On Fri, Nov 14, 2014 at 4:47 PM, Patrick Cunningham <[log in to unmask]>

(snipped for brevity)

There are lots of reasons to hold a conference in one place or another.
> There are lots of reasons NOT to hold a conference in one place or another.
> I'd also suggest that if you are
> going to a conference because it is in a "fun" city or one that you've
> always wanted to visit, you might be attending for the wrong reasons. If it
> looks like a junket, management is going to look really hard at your
> attendance.
> Hope this provides a little perspective on the challenges that are faced in
> setting the location for an association conference. I'm sure there are many
> other variables and considerations, but these are the issues I'm most
> familiar with.
A great look "under the hood" provided by Patrick that sheds a lot of light
on things for those unfamiliar with how arma works and what drives
decisions related to venue selection, etc.

I think the BIGGER question to ask though is not "why not NY?" or somewhere
else, but:

"What happened to the CONTENT and the STRUCTURE of the conference?"

I think this is the reason many people have discontinued attendance, or
attend much less frequently than they used to.  And this is especially true
for those who have been in the profession for many years, or like Patrick
(and myself) had to self-fund attendance.  It's also true for new entrants
into the profession, because the lack of a robust and broad program makes
it extremely difficult to justify the cost of attendance for such a
protracted educational program.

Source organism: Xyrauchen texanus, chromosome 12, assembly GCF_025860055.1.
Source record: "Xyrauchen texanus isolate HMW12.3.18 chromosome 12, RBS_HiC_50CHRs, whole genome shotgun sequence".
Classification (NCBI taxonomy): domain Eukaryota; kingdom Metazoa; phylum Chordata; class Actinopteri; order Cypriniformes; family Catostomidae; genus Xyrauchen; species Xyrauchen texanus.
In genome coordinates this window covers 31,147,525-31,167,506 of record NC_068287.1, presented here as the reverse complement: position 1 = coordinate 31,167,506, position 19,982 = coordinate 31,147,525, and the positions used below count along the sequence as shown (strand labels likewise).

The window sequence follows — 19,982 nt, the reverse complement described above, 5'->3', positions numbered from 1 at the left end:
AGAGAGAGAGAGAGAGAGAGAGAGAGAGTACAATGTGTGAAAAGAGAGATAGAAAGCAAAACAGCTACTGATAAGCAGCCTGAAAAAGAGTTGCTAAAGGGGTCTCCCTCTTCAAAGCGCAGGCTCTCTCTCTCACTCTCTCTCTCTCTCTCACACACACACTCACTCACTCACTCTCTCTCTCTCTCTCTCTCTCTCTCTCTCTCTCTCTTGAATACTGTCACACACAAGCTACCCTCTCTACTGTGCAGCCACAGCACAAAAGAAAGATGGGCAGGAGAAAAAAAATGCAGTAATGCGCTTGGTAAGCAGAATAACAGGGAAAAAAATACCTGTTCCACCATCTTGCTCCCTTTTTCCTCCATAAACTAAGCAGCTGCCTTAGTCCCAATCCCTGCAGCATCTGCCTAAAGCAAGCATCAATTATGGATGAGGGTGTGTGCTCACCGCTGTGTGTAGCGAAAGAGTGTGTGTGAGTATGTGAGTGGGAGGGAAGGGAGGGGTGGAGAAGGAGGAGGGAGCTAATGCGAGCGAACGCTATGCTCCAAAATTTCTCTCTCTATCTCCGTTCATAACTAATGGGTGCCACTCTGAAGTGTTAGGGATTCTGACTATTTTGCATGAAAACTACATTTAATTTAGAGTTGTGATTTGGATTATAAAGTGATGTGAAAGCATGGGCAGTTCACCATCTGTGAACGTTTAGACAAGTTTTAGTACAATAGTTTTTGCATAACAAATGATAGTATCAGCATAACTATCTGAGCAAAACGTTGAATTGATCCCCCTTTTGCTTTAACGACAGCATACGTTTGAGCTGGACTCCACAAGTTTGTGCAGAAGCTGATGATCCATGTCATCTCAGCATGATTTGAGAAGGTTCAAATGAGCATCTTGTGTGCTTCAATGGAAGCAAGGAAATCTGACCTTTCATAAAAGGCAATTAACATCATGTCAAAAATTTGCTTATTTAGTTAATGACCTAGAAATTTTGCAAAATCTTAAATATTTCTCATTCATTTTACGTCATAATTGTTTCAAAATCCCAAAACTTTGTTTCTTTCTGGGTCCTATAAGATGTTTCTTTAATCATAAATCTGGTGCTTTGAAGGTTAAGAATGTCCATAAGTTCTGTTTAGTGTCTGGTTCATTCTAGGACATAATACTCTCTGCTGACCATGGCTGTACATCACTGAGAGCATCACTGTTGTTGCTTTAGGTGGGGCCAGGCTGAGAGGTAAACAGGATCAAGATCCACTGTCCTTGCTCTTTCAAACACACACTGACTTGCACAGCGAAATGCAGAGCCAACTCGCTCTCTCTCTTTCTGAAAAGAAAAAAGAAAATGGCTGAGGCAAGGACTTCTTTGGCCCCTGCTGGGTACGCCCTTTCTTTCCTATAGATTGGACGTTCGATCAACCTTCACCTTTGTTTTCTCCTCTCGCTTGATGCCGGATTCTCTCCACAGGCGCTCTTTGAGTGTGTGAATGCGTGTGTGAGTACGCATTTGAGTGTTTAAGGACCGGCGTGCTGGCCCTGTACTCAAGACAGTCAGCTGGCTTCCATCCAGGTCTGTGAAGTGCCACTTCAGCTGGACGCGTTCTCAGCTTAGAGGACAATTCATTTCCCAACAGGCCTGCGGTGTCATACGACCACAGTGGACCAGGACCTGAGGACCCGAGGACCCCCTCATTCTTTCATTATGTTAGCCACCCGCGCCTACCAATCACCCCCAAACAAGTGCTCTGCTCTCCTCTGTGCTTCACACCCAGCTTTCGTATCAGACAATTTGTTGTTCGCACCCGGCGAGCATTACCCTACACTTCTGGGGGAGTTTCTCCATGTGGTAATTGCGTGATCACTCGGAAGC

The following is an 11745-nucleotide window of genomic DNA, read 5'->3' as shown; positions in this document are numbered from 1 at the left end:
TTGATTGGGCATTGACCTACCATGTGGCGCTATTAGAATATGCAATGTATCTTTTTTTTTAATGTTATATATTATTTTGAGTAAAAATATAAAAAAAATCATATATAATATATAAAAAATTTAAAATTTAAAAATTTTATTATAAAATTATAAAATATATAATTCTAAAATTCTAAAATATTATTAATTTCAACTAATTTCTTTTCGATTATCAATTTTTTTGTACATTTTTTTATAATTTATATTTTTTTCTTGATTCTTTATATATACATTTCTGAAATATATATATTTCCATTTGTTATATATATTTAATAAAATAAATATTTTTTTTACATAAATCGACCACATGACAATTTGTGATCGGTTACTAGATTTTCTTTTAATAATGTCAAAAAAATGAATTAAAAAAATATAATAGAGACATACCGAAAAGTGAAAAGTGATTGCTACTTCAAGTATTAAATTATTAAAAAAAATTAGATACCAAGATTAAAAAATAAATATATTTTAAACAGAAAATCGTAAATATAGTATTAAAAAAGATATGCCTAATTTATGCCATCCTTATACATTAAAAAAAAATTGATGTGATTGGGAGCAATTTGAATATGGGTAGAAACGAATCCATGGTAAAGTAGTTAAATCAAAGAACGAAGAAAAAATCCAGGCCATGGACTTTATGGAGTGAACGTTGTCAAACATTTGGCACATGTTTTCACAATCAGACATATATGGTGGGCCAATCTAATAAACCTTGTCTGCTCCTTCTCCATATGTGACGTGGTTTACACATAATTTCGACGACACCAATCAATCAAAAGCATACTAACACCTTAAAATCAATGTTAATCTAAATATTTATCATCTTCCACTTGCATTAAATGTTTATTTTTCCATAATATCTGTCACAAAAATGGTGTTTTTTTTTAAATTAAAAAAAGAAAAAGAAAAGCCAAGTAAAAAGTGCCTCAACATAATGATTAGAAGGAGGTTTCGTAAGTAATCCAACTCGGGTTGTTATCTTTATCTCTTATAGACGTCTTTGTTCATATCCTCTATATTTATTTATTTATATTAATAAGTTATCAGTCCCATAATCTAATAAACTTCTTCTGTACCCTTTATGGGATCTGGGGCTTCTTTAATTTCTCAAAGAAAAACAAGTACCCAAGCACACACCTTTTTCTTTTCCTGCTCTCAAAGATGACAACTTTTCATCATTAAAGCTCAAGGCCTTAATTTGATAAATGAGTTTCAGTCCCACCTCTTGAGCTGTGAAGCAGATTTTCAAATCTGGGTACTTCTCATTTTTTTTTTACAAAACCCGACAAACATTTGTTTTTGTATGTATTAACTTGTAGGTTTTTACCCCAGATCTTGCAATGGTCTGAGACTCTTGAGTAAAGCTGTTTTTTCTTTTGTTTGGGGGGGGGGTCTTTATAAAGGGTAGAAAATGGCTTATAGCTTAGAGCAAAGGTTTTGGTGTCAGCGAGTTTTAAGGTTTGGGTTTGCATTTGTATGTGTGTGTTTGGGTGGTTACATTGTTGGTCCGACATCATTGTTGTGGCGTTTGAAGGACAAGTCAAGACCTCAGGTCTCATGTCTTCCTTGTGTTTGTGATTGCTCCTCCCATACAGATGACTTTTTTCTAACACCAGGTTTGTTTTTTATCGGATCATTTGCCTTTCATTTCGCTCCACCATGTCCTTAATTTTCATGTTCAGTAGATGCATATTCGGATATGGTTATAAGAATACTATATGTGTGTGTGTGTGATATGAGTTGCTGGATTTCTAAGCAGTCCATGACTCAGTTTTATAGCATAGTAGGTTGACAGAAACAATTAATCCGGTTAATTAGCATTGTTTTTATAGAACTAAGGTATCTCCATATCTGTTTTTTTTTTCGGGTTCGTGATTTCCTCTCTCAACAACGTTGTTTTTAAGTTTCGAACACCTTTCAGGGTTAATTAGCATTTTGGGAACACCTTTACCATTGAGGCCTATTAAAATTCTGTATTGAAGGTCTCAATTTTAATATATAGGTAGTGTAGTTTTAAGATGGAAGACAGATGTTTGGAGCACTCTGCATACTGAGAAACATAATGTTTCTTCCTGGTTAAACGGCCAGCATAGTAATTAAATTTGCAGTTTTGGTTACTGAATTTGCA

I'm 100% with Patrick regarding the "... in a "fun" city or one that you've
always wanted to visit, you might be attending for the wrong reasons..." .
If your company/organization is paying for your attendance, this is NOT a
factor that makes it easier for them to agree to send you.

When I was reading some of the comments from others about "why not here,
there, etc" it was apparent that the driving factor wasn't the conference
venue... it was the VENUE they were interested in and the ability to have
some fun, or tack some extra days on and "go see the Mouse" or "hear some
great music" or "eat some fantastic food" =)   Nothing wrong with any of
those pursuits, but you DON'T NEED a conference to do any of that.

Sunday Meetings/Technical Group gatherings, sessions for 3 full days (and
the morning of a 4th), an Expo Floor for (most of) 3 days ...THAT was worth
the price of airfare and lodging... and there was little, if any, question
you'd find sessions that spoke to you.

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*----Lawrence J. MedinaDanville, CARIM Professional since 1972*

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